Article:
Surviving an Economic Collapse – Advice from Mark Goodwin, Author of The Economic Collapse Chronicles

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This post is by Bernie Carr,

Mark Goodwin, who runs Prepper Recon has written two books in The Economic Collapse Chronicles:  American Exit Strategy and the recently released American Meltdown.  With all the fears about economic collapse, I was glad to have the opportunity to interview Mark about his thoughts on the best way to prepare.

1.   What do you think are the most likely disasters to prepare for and what is the best way for a beginner to be prepared?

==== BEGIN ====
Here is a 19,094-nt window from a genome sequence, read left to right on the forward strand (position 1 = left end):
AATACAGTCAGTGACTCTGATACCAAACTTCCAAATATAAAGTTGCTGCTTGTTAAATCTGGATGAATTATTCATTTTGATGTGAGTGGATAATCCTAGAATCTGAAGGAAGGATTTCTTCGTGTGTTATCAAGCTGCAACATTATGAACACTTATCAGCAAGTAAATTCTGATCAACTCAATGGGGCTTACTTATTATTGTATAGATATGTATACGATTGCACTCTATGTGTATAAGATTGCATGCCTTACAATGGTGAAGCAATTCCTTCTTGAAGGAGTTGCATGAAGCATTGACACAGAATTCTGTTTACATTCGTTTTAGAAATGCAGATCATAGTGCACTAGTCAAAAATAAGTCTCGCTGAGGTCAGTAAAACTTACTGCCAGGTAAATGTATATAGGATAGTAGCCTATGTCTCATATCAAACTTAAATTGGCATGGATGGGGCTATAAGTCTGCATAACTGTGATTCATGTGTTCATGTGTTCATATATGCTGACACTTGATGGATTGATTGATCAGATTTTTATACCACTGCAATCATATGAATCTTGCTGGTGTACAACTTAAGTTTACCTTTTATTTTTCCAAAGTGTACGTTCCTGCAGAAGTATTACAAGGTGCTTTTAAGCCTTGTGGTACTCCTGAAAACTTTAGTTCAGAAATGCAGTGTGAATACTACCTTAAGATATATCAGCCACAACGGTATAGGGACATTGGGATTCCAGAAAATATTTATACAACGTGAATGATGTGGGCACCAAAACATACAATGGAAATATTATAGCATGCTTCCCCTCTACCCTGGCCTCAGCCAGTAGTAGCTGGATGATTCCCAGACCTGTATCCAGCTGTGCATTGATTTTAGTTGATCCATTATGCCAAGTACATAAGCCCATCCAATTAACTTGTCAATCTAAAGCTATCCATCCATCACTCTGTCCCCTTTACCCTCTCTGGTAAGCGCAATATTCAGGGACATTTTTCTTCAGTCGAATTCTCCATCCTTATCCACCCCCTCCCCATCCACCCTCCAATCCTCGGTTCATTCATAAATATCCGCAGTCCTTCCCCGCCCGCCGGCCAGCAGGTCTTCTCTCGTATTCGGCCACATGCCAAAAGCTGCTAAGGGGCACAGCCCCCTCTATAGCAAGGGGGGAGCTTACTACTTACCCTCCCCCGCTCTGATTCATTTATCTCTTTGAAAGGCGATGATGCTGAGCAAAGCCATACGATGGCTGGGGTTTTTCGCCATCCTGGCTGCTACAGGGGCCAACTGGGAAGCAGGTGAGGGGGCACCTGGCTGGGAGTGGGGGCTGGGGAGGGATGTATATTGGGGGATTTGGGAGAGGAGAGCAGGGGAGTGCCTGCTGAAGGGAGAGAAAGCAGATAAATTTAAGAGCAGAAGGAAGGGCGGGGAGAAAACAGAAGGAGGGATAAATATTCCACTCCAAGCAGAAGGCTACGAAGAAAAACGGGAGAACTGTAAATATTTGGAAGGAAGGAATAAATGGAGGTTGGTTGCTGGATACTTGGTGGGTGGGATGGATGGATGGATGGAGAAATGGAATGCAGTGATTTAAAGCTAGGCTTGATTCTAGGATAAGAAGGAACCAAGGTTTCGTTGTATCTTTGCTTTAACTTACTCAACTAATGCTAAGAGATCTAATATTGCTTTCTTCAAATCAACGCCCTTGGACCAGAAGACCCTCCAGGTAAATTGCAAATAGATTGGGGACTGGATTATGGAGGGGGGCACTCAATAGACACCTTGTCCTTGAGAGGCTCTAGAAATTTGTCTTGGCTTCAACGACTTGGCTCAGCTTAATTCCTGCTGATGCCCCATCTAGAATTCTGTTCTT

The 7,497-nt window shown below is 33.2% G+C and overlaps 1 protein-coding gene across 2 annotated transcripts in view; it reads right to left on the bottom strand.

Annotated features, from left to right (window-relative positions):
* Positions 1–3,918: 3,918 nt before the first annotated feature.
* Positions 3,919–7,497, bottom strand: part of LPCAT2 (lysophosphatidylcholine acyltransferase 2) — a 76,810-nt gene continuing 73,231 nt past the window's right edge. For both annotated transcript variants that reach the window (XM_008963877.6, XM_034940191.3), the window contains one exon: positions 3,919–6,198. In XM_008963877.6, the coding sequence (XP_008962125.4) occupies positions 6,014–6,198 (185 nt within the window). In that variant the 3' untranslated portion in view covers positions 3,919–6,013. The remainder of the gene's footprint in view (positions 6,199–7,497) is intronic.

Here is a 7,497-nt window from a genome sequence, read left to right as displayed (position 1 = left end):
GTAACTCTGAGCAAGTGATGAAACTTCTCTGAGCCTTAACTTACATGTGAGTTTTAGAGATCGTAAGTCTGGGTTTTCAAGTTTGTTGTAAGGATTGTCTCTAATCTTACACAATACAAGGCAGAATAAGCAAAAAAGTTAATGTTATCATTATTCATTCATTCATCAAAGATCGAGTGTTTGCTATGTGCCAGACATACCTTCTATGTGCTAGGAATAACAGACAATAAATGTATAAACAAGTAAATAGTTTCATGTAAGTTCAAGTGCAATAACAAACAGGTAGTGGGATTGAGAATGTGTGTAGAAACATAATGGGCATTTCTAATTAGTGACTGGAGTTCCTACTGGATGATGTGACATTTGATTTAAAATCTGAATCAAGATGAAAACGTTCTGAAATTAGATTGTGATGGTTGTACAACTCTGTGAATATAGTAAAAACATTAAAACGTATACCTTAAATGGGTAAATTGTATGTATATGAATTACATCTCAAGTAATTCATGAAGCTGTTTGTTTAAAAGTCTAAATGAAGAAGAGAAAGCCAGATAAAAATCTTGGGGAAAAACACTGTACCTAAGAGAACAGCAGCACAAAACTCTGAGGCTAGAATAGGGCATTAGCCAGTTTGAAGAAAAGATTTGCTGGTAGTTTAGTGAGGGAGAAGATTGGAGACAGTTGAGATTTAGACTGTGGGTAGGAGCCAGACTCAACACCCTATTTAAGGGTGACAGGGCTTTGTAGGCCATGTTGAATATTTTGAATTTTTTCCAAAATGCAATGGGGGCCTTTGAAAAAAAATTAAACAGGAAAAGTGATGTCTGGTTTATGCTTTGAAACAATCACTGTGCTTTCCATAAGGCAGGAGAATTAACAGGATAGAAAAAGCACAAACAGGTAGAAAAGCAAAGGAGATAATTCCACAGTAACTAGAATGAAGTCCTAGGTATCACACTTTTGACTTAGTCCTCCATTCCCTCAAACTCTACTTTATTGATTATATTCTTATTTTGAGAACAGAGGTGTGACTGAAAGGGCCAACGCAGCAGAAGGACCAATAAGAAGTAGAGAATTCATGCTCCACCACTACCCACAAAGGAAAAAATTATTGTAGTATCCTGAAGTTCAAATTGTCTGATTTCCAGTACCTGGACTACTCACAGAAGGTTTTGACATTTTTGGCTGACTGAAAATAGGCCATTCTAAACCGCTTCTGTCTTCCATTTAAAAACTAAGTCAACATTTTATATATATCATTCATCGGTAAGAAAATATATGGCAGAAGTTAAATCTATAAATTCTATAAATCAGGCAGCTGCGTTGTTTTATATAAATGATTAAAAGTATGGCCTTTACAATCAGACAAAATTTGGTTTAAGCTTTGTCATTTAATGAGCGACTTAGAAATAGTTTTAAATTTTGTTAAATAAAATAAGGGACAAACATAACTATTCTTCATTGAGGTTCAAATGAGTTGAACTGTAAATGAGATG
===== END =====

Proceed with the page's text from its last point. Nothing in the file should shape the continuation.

I believe in preparing to survive without systems of support. Those types of conditions can be triggered by a hurricane, earthquake, EMP, solar flare, or socioeconomic upheaval. With that being said, I think the most likely scenario to trigger tough times is an economic collapse. I think the current monetary policies of the Federal Reserve are creating a massive amount of destructive energy in financial markets. The M2 money supply is around $11 trillion. That is up 57% since the beginning of the crisis in 2008. These are the types of things done by banana republics like Zimbabwe, not by the central bank of the world’s reserve currency. Zimbabwe, by the way, had a hyper-inflationary currency collapse, just like every other country in the past who has tried to print their way out of economic hardship. Argentina in 2001 suffered a similar fate, the Weimar Republic went through the same thin after World War I. It always ends the same. Now the US is doing the same thing and hoping that this time it will be different. Well, I hope this time is different than the other 599 fiat currencies that have failed throughout history, but I highly doubt it. If it is, from a statistical view, it would be considered an extreme outlier. Statistics tell us that the odds of a currency collapse are close to 100%.